CAPE FAREWELL RECEIVES SUPPORT FROM THE CULTURAL RECOVERY FUND

We are thrilled and fortunate to announce that Cape Farewell has been awarded critical funding support from the Culture Recovery Fund. This is part of the government's £1.57 billion funding package for the arts in the wake of the COVID-19 pandemic.

This funding is a lifeline for our charitable organisation and will allow us to spend the next five months building our resilience so we can continue to support artists and creatives both now and in the future.  We are now able to continue our work moving forward to creatively engage the public about the climate emergency, the ongoing crisis running parallel to the covid-19 pandemic. 

"Artists give vision to our lives and their siren call at this moment in time allows light to shine where darkness is prevalent. The Cultural Recovery's very welcome financial support of Cape Farewell enables our team to work and continue to empower artistic and creative vision towards building the resilient and dynamic sustainable future we must have."  David Buckland, Founder and Director Cape Farewell.

The funds will be used to maintain our core operation, build resilience as a charity and undergo a period of organisational development.  We will be undertaking a consultation with our trustees to develop a new strategic plan to carry us through the next five years.  This will re-align our objectives to focus on community, diversity, education and partnership amongst our existing cultural and environmental aims.  We will be working with the Audience Diversity Academy and other experts to understand, diversify and grow our audiences, ensuring our future projects reach the widest audience possible.  Work will also include a much needed upgrade to our website and development around our social media voice, to reach more people.

The funds will help us to plan four varied strains of project activity for 2021 onwards, working locally, nationally and internationally as we shine the light through a creative lens on the wide reaching impact of environmental damage. Our global network of partners will continue to grow and deepen, as we draw on collaboration with others to emerge stronger from these challenging times.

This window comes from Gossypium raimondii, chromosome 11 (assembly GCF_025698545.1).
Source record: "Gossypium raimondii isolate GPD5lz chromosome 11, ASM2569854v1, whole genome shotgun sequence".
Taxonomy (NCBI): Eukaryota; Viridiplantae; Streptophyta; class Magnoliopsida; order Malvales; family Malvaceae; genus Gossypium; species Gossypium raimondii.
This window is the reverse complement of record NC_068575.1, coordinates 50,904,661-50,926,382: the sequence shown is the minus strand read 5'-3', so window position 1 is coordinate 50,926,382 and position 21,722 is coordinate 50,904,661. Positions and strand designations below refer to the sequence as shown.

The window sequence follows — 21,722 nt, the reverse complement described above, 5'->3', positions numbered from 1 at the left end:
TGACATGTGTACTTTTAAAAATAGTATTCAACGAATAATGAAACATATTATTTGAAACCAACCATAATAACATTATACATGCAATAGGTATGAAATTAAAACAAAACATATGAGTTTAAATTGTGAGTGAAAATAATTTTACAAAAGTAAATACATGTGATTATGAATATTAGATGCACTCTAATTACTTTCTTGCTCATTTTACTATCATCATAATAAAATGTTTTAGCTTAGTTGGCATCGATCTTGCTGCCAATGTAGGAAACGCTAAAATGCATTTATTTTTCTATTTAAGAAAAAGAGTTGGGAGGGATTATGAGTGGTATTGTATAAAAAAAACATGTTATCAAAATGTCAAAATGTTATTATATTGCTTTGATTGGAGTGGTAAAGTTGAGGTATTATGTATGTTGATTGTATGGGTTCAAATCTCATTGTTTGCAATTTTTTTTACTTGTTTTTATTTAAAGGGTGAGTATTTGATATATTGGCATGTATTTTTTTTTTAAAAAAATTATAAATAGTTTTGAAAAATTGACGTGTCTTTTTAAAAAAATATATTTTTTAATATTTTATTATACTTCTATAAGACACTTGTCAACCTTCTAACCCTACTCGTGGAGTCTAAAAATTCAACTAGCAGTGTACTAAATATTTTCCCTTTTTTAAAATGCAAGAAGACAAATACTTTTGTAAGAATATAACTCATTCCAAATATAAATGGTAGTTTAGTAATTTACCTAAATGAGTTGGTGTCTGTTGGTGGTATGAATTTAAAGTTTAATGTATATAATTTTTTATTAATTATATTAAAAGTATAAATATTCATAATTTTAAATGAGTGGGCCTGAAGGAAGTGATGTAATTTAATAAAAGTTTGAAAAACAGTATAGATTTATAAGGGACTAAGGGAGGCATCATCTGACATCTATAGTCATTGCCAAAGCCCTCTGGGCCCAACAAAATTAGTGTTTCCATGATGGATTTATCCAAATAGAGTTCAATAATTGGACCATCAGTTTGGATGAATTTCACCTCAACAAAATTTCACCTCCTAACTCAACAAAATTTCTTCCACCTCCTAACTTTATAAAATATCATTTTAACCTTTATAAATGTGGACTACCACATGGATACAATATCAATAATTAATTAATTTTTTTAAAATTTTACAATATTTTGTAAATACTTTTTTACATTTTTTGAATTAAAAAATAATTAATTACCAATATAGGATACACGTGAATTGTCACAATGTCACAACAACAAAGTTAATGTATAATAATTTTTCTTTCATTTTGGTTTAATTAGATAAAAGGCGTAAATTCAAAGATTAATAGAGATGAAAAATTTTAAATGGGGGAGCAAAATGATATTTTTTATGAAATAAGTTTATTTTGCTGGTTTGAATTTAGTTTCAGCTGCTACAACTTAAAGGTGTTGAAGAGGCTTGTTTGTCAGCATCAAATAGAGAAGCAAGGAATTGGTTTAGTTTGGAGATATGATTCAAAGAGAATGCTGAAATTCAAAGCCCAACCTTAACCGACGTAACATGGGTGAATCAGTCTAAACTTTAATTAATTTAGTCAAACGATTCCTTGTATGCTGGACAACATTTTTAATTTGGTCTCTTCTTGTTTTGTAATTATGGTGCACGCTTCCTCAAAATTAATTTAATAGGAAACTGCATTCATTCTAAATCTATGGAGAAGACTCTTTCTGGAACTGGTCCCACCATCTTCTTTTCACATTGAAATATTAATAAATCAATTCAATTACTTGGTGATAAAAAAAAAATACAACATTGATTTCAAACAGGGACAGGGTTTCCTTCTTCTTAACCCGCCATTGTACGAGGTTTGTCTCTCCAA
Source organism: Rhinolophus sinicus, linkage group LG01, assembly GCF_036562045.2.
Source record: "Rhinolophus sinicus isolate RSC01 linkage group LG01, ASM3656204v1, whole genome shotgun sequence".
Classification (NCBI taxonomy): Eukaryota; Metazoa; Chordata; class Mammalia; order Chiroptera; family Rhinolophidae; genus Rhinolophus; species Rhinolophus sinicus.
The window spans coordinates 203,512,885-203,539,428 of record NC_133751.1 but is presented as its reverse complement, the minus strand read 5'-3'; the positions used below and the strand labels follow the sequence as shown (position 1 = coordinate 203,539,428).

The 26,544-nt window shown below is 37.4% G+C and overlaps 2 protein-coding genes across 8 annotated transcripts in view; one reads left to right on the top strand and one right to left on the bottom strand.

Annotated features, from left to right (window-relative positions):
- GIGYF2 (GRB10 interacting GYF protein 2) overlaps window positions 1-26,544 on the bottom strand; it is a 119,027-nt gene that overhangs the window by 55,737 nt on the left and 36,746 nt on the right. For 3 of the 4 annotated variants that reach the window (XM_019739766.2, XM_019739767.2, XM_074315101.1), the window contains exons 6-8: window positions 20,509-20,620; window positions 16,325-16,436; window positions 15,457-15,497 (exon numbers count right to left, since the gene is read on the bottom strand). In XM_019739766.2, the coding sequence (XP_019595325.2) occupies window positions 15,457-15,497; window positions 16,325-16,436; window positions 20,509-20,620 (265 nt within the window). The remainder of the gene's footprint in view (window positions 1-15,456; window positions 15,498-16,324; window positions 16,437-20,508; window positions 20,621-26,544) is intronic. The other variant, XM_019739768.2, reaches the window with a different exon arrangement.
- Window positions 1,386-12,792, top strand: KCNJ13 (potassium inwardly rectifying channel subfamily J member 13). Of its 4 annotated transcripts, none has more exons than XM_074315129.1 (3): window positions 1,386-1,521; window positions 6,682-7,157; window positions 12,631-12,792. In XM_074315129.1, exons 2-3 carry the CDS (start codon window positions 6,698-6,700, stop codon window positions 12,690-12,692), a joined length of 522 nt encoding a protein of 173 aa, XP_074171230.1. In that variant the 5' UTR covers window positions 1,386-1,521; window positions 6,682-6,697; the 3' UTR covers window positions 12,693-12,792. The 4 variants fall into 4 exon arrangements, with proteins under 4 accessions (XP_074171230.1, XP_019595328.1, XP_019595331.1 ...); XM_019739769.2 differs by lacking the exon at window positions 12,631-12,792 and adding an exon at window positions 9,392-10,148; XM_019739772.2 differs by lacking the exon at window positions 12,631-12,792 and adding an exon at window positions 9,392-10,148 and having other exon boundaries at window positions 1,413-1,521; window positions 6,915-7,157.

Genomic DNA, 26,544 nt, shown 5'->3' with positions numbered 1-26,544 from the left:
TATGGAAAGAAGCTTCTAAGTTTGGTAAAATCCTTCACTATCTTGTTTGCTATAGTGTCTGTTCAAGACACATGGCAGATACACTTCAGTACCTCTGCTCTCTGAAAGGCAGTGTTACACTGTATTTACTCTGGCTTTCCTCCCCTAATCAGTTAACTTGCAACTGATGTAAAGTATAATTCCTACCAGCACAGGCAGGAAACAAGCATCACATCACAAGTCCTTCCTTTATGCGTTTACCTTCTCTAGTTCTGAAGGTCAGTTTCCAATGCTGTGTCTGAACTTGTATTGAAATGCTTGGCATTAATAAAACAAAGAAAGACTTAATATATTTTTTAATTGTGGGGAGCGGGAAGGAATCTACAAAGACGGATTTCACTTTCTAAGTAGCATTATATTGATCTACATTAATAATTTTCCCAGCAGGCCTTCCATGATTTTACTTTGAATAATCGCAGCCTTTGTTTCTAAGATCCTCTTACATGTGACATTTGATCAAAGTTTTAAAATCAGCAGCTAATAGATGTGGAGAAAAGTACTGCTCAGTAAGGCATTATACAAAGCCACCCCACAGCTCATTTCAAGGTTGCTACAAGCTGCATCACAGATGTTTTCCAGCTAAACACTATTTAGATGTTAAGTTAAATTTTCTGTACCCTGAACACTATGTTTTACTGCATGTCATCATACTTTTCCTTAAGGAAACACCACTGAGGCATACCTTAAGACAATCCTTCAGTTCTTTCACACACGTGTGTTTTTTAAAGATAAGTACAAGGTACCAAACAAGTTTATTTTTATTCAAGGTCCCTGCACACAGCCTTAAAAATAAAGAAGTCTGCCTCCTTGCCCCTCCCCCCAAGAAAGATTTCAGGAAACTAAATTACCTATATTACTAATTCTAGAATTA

Continuing to support artists will remain central to our work, as we develop our artist residency plans and artist studio facilities at the Watershed in Dorset, for the future.  We aim to secure future funding to enable us to continue commissioning artists to evolve their practice through research, developing artworks that inspire environmental vision and resilience.  We are also using this time to archive our past work and art to offer a huge resource for learning and reflection, which feels particularly significant in these uncertain times. We are in year four of a five year archive build in partnership with the Nevada Museum of Art.  When launched in 2022, this enormous archive will be available to all to study how Cape Farewell has been a pioneering force in establishing art practice as central to re-framing the climate challenge as a cultural challenge.

We are immensely grateful to the Department of Culture Media and Sport for this support and look forward to emerging from these challenging times with a stronger voice.  Climate is Culture.